The most important treatment for people with IBS-U is to keep track of their symptoms so they know what triggers their episodes and can avoid those triggers when possible. This will help prevent future episodes from happening in the first place!

Probiotics for IBS-U?

It is important to remember that not all probiotics are the same. They can come in different strains, like lactobacillus or bifidobacterium, and your gut bacterial community will be unique to you.

You may have to try a few different ones before finding the one that works for you. A lot of probiotics come in pill or powder form, but you can also find them in some foods, like yogurt.

When you’re looking for a probiotic to help with IBS-U, make sure it has the following:

  • at least 10 billion CFUs (colony-forming units) per dose
  • a variety of strains, including lactobacillus and bifidobacterium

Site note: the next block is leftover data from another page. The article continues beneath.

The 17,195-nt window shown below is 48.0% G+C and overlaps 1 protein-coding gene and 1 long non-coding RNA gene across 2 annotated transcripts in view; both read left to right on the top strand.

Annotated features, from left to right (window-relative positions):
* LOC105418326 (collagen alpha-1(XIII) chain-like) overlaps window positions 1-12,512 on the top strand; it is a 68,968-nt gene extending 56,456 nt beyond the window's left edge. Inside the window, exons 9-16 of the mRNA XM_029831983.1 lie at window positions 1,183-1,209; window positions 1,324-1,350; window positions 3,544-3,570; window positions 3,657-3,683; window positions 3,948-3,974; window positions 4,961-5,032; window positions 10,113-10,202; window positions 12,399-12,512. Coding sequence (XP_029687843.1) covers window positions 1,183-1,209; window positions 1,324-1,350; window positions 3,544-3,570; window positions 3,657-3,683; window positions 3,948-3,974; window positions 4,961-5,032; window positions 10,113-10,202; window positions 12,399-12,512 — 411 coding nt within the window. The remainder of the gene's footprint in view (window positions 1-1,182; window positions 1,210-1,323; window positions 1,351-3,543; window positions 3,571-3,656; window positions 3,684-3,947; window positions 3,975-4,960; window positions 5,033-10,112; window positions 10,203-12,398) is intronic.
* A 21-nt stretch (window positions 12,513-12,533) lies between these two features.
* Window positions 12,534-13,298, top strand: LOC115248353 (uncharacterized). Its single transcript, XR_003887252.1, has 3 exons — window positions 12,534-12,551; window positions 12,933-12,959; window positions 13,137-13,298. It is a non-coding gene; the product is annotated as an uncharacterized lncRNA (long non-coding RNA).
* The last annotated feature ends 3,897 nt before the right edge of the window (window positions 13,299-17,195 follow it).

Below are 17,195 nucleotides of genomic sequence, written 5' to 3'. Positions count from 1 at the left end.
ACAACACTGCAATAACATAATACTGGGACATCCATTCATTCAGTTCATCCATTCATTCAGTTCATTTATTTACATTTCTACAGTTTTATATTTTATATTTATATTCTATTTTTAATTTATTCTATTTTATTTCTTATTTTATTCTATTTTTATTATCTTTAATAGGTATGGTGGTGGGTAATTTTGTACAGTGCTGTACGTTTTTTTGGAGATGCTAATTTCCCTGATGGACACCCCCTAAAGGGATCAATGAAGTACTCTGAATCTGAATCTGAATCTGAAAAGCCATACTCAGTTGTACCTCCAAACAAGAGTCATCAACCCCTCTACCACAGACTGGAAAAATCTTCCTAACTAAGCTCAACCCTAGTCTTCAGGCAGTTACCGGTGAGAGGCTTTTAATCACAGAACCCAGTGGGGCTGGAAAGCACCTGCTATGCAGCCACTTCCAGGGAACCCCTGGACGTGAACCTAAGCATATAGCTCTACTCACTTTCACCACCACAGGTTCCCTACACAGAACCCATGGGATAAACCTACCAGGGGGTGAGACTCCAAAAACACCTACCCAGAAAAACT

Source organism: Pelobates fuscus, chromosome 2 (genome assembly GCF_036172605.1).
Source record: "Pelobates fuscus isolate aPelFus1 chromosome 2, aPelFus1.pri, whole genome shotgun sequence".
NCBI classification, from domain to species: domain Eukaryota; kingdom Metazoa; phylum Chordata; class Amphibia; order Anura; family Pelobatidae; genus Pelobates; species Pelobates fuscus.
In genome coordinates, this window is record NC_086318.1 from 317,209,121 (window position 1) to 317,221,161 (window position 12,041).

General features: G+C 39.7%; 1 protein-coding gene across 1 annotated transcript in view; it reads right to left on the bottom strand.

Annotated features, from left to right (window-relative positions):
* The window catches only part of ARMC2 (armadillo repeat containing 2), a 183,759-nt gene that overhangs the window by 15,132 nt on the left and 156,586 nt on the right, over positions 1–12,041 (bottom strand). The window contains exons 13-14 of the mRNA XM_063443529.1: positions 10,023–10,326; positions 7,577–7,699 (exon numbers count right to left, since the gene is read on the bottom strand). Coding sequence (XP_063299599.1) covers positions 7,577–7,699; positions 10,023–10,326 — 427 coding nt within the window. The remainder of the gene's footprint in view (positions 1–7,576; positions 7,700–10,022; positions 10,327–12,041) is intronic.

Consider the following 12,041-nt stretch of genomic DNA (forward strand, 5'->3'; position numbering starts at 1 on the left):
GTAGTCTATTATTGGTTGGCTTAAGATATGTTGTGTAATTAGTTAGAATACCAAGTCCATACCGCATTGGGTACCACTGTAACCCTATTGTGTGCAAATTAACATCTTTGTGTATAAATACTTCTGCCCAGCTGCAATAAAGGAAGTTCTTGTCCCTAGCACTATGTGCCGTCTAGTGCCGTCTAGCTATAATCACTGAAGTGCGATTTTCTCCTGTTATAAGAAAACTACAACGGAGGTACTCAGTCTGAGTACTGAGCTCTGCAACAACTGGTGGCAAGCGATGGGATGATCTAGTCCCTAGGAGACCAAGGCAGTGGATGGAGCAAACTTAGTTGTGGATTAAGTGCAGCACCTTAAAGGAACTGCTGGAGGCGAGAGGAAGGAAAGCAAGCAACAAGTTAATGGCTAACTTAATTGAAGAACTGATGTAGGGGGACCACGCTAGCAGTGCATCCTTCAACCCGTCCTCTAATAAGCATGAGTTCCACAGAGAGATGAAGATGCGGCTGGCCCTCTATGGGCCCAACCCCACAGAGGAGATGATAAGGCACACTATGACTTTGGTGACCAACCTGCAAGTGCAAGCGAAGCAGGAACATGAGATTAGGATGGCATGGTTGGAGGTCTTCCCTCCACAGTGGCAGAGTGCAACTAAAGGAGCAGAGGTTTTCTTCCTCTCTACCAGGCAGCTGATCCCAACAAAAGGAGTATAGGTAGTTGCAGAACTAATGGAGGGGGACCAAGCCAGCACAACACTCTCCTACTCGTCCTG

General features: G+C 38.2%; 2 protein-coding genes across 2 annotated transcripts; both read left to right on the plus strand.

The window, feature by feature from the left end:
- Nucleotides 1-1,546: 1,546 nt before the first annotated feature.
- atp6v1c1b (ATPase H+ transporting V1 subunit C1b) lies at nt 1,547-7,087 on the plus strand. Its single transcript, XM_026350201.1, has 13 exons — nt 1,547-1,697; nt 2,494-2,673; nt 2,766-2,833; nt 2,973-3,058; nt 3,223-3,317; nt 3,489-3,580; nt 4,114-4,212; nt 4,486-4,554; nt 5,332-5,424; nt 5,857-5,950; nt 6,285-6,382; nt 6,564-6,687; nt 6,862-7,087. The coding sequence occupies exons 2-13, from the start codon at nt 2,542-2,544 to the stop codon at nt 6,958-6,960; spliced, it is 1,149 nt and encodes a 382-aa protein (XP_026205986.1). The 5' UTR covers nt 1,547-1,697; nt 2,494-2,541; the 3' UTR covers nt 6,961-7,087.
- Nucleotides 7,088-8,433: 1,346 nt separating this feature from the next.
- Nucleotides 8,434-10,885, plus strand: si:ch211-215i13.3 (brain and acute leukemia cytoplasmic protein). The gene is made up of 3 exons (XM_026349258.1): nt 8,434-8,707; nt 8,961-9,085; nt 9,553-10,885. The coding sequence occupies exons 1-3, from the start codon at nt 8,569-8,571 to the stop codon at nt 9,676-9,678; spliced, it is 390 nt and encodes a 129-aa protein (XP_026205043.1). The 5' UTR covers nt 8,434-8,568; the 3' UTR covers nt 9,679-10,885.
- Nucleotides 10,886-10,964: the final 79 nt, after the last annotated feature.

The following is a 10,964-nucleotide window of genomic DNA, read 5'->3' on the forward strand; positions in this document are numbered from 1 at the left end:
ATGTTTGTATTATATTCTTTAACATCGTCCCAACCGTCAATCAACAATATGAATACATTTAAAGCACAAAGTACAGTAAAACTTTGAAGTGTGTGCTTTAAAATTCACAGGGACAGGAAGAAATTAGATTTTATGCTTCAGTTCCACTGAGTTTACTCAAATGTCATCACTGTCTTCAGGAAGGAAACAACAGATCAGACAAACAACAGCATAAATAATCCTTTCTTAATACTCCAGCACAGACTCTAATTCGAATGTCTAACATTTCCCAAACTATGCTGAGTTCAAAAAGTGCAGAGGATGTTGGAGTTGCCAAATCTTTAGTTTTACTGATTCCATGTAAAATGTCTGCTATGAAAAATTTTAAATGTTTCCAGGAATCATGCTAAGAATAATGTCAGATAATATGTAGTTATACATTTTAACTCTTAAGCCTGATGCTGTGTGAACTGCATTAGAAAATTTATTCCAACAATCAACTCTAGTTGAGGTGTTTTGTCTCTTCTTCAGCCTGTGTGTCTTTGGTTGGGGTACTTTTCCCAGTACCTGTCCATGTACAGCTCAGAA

• shelf life of 3 years or more

You can take probiotics every day, but it is best to space them out so that you’re not constantly bombarding your gut with bacteria. Try taking them twice a week for a few weeks, then taking a break for a week or two.

Which probiotic is best for IBS-U?

The effectiveness of each strain varies from person to person, and it’s not really possible to say which one will be the most effective for you.

Furthermore, there are so many different types of bacteria that can cause this ailment! There is no way we could possibly recommend just one type as being the best.

What are the benefits of probiotics for IBS-U?

The benefits of probiotics for IBS-U are continuously being explored in the medical field.